Kim Sandler, M.D., Assistant Professor of Radiology and codirector of the Vanderbilt Lung Screening Program, and Travis Osterman, D.O., Assistant Professor of Biomedical Informatics and Medicine, were recently awarded a $50,000 Vanderbilt-Ingram Cancer Center (VICC) Ambassadors Discovery Grant in Cancer Research for their project, “Saving Lives with Early Detection of Lung Cancer: Promoting Enrollment of Women Engaged in Breast Screening in a Lung Screening Program.”
The goal of the one-year project is to raise awareness for lung cancer screening by actively engaging patients who are eligible for screening, and by educating primary care providers in an effort to increase patient enrollment in the Vanderbilt Lung Screening Program. Using a multi-faceted approach, the project will help target specific patient populations using a previously developed natural language processing algorithm, “Smoking History and Pack-year Extraction System” (SHAPES), educate physicians and increase awareness amongst patients through various marketing tactics. Funding will be used for a new marketing campaign targeting women who are high risk for lung cancer, and who are actively engaged in screening for breast cancer with mammography. This women’s health initiative has been an important focus for Sandler and Alexis Paulson, MSN, APRN, WHNP-BC, Associate in Radiology and clinical coordinator for lung screening at Vanderbilt, since the two started working with the program in 2015. Vanderbilt University Medical Center colleagues also supporting the initiative include Eric Poulos, M.D.; Stephen Deppen, Ph.D.; and Carolyn Scott, M.D.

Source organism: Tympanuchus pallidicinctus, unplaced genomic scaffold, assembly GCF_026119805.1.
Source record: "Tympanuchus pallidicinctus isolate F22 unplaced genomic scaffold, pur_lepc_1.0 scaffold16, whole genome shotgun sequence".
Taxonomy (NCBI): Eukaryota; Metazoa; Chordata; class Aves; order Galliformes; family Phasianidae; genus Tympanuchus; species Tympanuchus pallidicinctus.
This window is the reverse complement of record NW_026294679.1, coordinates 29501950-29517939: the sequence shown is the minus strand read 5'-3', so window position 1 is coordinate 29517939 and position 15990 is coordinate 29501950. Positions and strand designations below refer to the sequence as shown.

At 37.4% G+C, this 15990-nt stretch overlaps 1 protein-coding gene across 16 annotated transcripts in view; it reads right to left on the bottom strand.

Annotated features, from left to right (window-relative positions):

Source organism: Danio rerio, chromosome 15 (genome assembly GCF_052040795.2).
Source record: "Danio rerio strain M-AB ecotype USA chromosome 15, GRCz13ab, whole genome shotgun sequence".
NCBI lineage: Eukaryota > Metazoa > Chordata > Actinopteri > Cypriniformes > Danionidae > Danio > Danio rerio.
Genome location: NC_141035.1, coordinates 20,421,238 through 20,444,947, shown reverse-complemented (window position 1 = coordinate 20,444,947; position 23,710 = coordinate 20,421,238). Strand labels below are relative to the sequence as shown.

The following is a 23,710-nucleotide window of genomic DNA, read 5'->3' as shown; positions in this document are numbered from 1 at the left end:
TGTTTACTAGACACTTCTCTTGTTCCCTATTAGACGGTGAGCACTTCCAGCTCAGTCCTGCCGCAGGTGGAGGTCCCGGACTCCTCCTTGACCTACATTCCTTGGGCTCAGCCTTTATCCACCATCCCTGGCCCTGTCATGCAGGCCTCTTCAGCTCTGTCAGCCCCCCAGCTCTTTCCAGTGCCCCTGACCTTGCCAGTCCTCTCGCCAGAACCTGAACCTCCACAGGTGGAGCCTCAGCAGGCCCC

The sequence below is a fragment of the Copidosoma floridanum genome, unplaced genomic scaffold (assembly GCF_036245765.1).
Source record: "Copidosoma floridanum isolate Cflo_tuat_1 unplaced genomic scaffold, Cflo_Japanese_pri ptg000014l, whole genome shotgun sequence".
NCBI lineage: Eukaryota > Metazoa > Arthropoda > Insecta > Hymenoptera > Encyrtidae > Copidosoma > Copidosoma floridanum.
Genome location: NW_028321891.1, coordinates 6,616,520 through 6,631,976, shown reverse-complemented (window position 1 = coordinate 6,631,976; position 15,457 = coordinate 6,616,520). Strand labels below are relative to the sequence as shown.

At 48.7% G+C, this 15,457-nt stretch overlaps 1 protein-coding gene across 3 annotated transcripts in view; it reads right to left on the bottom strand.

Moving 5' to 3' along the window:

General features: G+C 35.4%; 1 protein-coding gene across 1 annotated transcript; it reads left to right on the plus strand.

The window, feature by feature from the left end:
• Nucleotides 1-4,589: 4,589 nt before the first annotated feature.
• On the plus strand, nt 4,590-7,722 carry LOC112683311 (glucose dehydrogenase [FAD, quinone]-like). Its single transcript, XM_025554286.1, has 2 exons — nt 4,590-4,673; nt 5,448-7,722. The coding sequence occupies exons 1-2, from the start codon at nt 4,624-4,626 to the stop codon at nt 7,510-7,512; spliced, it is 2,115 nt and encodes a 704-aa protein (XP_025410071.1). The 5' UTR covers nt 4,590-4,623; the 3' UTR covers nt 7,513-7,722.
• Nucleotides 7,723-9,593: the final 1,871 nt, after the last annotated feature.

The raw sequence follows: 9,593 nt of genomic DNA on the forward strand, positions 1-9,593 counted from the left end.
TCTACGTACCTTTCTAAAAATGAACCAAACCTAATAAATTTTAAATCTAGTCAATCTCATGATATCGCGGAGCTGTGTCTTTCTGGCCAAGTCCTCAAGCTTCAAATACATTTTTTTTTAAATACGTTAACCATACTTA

Sandler said preliminary data from a separate, but related, project funded by a 2017 VICC Cancer Early Detection and Prevention Initiative Grant was used to demonstrate the need for expanded lung screening in her application for the VICC Ambassadors Discovery Grant.
“I do not believe I would have received the award from the Ambassadors without having completed the previous project,” she said.
The project, which used SHAPES to identify eligible women participating in breast cancer screening to undergo lung screening, found that women undergoing breast cancer screening had a comparable incidence of lung cancer to those in the National Lung Screening Trial (NLST). The NLST itself revealed that lung screening using low-dose computed tomography reduced lung cancer related deaths by 20 percent.
“Women who are high risk for lung cancer are 35 times more likely to have a mammogram than lung screening,” said Sandler. “Lung cancer results in more deaths than breast and ovarian cancer combined, but we found that the vast majority of eligible women at VUMC were not enrolled in lung screening.”
Sandler is expected to deliver preliminary and final progress reports to VICC in October and March 2020, respectively. She will also participate in various donor-related events with the VICC Ambassadors and Discovery Grant Program throughout the duration of the project.
The VICC Ambassadors group is comprised of young individuals who have first-hand experience of patient care at VICC, and who are committed to fighting cancer through advocacy and fundraising.
For more information on the Vanderbilt Lung Screening Program, and to see if your patients qualify for screening, visit vumc.org/radiology/lung.
Kim Sandler, M.D. (middle left), accepts $50,000 Vanderbilt-Ingram Cancer Center Ambassadors Discovery Grant in Cancer Research for her project, “Saving Lives with Early Detection of Lung Cancer: Promoting Enrollment of Women Engaged in Breast Screening in a Lung Screening Program.” (Photo by Nathan Morgan)